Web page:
Because they use internal cues -- such as no longer feeling hungry -- to stop eating, reports a new Cornell study. Americans, on the other hand, tend to use external cues -- such as whether their plate is clean, they have run out of their beverage or the TV show they're watching is over.
"Furthermore, we have found that the heavier a person is -- French or American -- the more they rely on external cues to tell them to stop eating and the less they rely on whether they felt full," said senior author Brian Wansink, the John S. Dyson Professor of Marketing and director of the Cornell Food and Brand Lab in the Department of Applied Economics and Management, now on leave to serve as executive director of the U.S. Department of Agriculture's Center for Nutrition Policy and Promotion until January 2009.
The new study, an analysis of questionnaires from 133 Parisians and 145 Chicagoans about how they decide when to stop eating, is being published in the journal Obesity and is being presented this later month at an the Winter Marketing Educators conference.
"Over-relying on external cues to stop eating a meal may prove useful in offering a partial explanation of why body mass index [a calculation based on the relationship of weight to height] varies across people and potentially across cultures," said co-author Collin Payne, a Cornell postdoctoral researcher.
He stressed that further studies should following up with smoking behavior and socio-economic differences as well. "Relying on internal cues for meal cessation, rather than on external cues, may improve eating patterns in the long term.
Sandra Cuellar | EurekAlert!
New study: How does Europe become a leading player for software and IT services?
03.04.2017 | Fraunhofer-Institut für System- und Innovationsforschung (ISI)
Reusable carbon nanotubes could be the water filter of the future, says RIT study
30.03.2017 | Rochester Institute of Technology
More and more automobile companies are focusing on body parts made of carbon fiber reinforced plastics (CFRP). However, manufacturing and repair costs must be further reduced in order to make CFRP more economical in use. Together with the Volkswagen AG and five other partners in the project HolQueSt 3D, the Laser Zentrum Hannover e.V. (LZH) has developed laser processes for the automatic trimming, drilling and repair of three-dimensional components.
Automated manufacturing processes are the basis for ultimately establishing the series production of CFRP components. In the project HolQueSt 3D, the LZH has...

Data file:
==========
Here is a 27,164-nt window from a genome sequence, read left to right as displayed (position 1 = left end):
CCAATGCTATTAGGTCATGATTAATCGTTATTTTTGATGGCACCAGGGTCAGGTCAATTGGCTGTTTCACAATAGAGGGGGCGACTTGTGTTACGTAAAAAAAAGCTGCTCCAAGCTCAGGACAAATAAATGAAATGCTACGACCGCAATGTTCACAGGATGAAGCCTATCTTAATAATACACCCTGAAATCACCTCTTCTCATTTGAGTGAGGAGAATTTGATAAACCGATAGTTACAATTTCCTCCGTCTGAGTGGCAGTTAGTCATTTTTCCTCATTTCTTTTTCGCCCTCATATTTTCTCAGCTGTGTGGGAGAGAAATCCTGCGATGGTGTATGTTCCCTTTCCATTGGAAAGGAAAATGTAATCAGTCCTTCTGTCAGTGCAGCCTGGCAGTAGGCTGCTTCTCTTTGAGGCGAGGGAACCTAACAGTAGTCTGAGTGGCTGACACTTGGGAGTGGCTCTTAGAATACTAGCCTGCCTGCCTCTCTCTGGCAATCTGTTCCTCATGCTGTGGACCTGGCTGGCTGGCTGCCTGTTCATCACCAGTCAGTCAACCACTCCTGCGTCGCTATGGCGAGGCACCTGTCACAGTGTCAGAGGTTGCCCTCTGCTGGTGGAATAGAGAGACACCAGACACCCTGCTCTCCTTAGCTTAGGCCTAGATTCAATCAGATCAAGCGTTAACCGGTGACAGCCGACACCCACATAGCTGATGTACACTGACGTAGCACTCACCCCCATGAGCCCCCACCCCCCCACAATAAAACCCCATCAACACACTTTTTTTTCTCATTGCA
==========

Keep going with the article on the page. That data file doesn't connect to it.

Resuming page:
Reflecting the structure of composites found in nature and the ancient world, researchers at the University of Illinois at Urbana-Champaign have synthesized thin carbon nanotube (CNT) textiles that exhibit both high electrical conductivity and a level of toughness that is about fifty times higher than copper films, currently used in electronics.
"The structural robustness of thin metal films has significant importance for the reliable operation of smart skin and flexible electronics including...
The nearby, giant radio galaxy M87 hosts a supermassive black hole (BH) and is well-known for its bright jet dominating the spectrum over ten orders of magnitude in frequency. Due to its proximity, jet prominence, and the large black hole mass, M87 is the best laboratory for investigating the formation, acceleration, and collimation of relativistic jets. A research team led by Silke Britzen from the Max Planck Institute for Radio Astronomy in Bonn, Germany, has found strong indication for turbulent processes connecting the accretion disk and the jet of that galaxy providing insights into the longstanding problem of the origin of astrophysical jets.
Supermassive black holes form some of the most enigmatic phenomena in astrophysics. Their enormous energy output is supposed to be generated by the...
The probability to find a certain number of photons inside a laser pulse usually corresponds to a classical distribution of independent events, the so-called...
Microprocessors based on atomically thin materials hold the promise of the evolution of traditional processors as well as new applications in the field of flexible electronics. Now, a TU Wien research team led by Thomas Müller has made a breakthrough in this field as part of an ongoing research project.
Two-dimensional materials, or 2D materials for short, are extremely versatile, although – or often more precisely because – they are made up of just one or a...
28.04.2017 | Event News
20.04.2017 | Event News
18.04.2017 | Event News
28.04.2017 | Medical Engineering
28.04.2017 | Earth Sciences
28.04.2017 | Life Sciences